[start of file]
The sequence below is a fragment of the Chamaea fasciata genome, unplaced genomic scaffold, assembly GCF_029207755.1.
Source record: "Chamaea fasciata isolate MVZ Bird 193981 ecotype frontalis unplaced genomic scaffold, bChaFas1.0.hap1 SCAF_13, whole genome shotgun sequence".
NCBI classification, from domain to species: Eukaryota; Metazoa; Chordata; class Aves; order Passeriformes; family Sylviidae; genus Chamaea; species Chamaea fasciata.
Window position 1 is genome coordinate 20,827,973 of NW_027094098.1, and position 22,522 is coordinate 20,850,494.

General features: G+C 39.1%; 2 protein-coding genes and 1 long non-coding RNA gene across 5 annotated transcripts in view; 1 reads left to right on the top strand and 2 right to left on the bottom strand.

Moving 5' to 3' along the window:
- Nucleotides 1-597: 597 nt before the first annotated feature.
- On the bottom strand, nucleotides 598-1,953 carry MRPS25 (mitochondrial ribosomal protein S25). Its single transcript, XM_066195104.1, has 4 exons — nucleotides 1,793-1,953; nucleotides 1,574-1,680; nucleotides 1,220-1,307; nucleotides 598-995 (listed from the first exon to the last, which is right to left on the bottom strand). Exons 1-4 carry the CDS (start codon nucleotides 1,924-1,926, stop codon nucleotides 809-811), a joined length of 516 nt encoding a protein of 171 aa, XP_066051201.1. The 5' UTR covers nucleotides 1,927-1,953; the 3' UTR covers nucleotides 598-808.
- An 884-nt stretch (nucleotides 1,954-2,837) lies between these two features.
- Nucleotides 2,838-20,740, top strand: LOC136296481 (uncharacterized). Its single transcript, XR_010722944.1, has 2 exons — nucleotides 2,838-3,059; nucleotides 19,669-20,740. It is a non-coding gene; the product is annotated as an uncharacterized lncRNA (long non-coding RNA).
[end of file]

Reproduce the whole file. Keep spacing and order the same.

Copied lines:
The sequence below is a fragment of the Chamaea fasciata genome, unplaced genomic scaffold, assembly GCF_029207755.1.
Source record: "Chamaea fasciata isolate MVZ Bird 193981 ecotype frontalis unplaced genomic scaffold, bChaFas1.0.hap1 SCAF_13, whole genome shotgun sequence".
NCBI classification, from domain to species: Eukaryota; Metazoa; Chordata; class Aves; order Passeriformes; family Sylviidae; genus Chamaea; species Chamaea fasciata.
Window position 1 is genome coordinate 20,827,973 of NW_027094098.1, and position 22,522 is coordinate 20,850,494.

General features: G+C 39.1%; 2 protein-coding genes and 1 long non-coding RNA gene across 5 annotated transcripts in view; 1 reads left to right on the top strand and 2 right to left on the bottom strand.

Moving 5' to 3' along the window:
- Nucleotides 1-597: 597 nt before the first annotated feature.
- On the bottom strand, nucleotides 598-1,953 carry MRPS25 (mitochondrial ribosomal protein S25). Its single transcript, XM_066195104.1, has 4 exons — nucleotides 1,793-1,953; nucleotides 1,574-1,680; nucleotides 1,220-1,307; nucleotides 598-995 (listed from the first exon to the last, which is right to left on the bottom strand). Exons 1-4 carry the CDS (start codon nucleotides 1,924-1,926, stop codon nucleotides 809-811), a joined length of 516 nt encoding a protein of 171 aa, XP_066051201.1. The 5' UTR covers nucleotides 1,927-1,953; the 3' UTR covers nucleotides 598-808.
- An 884-nt stretch (nucleotides 1,954-2,837) lies between these two features.
- Nucleotides 2,838-20,740, top strand: LOC136296481 (uncharacterized). Its single transcript, XR_010722944.1, has 2 exons — nucleotides 2,838-3,059; nucleotides 19,669-20,740. It is a non-coding gene; the product is annotated as an uncharacterized lncRNA (long non-coding RNA).